Woody Allen May Respond To His Daughter’s Sexual Abuse Accusations In The New York Times

It’s not that I don’t think a human being who is accused of something does not have the right to respond or defend himself But the possibility that Woody Allen may use the New York Times op-ed page to respond to the sexual abuse allegations published on Sunday by his daughter Dylan Farrow is veering into “He Said/She Said” realm that should make us all feel uncomfortable.

Margaret Sullivan, the ombudsman for The New York Times, wrote on her blog this afternoon that Allen’s “people” approached the editorial page about writing a response, which would possibly run in the new few days.

The thing is, Woody Allen and his defenders have already had plenty of “responses” already. His lawyer, Elkan Abramowitz, was on “The Today Show” on Monday morning, claiming Mia Farrow “planted” the sexual abuse story in Dylan’s head as an “impressionable” seven-year-old. Allen’s adopted son Moses Farrow, who is estranged from his mother and Dylan, also gave an interview with People magazine making similar statements.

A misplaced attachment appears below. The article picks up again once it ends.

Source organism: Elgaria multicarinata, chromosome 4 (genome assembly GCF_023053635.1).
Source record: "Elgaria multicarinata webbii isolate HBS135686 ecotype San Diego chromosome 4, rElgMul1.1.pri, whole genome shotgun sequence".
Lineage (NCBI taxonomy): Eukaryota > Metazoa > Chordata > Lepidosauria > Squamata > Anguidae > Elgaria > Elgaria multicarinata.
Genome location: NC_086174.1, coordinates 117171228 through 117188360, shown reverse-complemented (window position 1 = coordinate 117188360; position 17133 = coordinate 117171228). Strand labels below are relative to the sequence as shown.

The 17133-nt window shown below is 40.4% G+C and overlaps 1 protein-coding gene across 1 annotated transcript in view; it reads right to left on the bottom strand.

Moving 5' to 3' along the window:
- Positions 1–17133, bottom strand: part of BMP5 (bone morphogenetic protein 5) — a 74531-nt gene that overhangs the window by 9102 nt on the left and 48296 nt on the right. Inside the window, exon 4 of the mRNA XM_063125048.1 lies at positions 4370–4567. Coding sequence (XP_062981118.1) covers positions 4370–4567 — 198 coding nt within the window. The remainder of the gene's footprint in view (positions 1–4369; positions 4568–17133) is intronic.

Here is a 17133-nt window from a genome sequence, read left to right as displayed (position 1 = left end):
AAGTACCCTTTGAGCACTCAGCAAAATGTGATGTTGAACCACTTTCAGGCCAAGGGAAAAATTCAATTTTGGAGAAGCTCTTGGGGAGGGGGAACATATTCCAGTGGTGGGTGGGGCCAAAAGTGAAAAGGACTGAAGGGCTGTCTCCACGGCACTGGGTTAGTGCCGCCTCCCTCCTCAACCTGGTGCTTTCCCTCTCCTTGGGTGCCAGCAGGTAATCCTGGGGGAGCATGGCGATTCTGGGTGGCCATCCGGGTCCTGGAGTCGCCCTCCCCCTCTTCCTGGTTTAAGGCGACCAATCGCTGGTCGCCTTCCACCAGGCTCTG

In any case, the Times’ ombudsman noted that it isn’t certain the paper will publish the piece:

“Normally, we don’t publish a direct response” as a full Op-Ed article, Mr. Rosenthal said, but as a smaller and less prominent letter to the editor. “In this case, it was so personal, we thought that we should.”

I’m assuming the paper means, generally, a response depends on how well it’s written and what it says. But this is Woody freakin’ Allen. I would be very, very surprised if the Times doesn’t publish whatever he writes (even if they do run it by hella lawyers first). And that’s what’s sort of despairing to me about this whole thing: it’s invariably going to end up like a “He Said/She Said” debate. The “she,” of course, will be both Dylan Farrow and Mia Farrow, who is apparently a master brainwasher if Allen’s camp is to be believed. The fact remains, though, there’s really nothing that Woody Allen can say that will make me believe his word over that of the young woman who is accusing him. I believe people when they say they’ve been sexually abused.

Maybe Woody Allen will address Dylan’s call-out of celebrities who’ve acted in his films, like Diane Keaton, Alec Baldwin and Cate Blanchett. Maybe he will address the personal darkness that has followed him in his twisted (although his supporters would say “colorful”) life.

But please, God and The New York Times, don’t give him the Op-Ed page to call his daughter a liar.

[New York Times]

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